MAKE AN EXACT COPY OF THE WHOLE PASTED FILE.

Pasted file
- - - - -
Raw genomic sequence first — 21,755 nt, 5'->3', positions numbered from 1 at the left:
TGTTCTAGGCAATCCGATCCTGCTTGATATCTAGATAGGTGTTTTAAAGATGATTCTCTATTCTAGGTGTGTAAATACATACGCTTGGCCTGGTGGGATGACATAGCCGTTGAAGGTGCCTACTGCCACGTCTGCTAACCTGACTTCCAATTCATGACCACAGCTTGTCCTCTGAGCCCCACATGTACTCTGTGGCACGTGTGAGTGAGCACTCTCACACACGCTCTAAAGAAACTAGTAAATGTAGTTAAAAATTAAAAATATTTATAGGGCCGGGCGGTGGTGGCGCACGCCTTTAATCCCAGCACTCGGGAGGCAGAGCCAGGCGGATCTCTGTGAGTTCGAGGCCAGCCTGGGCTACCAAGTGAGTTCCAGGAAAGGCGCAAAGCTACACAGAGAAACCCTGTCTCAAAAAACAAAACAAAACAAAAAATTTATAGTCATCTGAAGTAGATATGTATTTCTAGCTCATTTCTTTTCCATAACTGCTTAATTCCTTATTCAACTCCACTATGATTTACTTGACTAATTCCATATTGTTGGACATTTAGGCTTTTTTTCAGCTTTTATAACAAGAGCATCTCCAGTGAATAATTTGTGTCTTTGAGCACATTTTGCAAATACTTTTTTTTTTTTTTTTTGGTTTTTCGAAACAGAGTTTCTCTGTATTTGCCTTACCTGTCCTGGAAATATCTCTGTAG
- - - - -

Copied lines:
Raw genomic sequence first — 21,755 nt, 5'->3', positions numbered from 1 at the left:
TGTTCTAGGCAATCCGATCCTGCTTGATATCTAGATAGGTGTTTTAAAGATGATTCTCTATTCTAGGTGTGTAAATACATACGCTTGGCCTGGTGGGATGACATAGCCGTTGAAGGTGCCTACTGCCACGTCTGCTAACCTGACTTCCAATTCATGACCACAGCTTGTCCTCTGAGCCCCACATGTACTCTGTGGCACGTGTGAGTGAGCACTCTCACACACGCTCTAAAGAAACTAGTAAATGTAGTTAAAAATTAAAAATATTTATAGGGCCGGGCGGTGGTGGCGCACGCCTTTAATCCCAGCACTCGGGAGGCAGAGCCAGGCGGATCTCTGTGAGTTCGAGGCCAGCCTGGGCTACCAAGTGAGTTCCAGGAAAGGCGCAAAGCTACACAGAGAAACCCTGTCTCAAAAAACAAAACAAAACAAAAAATTTATAGTCATCTGAAGTAGATATGTATTTCTAGCTCATTTCTTTTCCATAACTGCTTAATTCCTTATTCAACTCCACTATGATTTACTTGACTAATTCCATATTGTTGGACATTTAGGCTTTTTTTCAGCTTTTATAACAAGAGCATCTCCAGTGAATAATTTGTGTCTTTGAGCACATTTTGCAAATACTTTTTTTTTTTTTTTTTGGTTTTTCGAAACAGAGTTTCTCTGTATTTGCCTTACCTGTCCTGGAAATATCTCTGTAG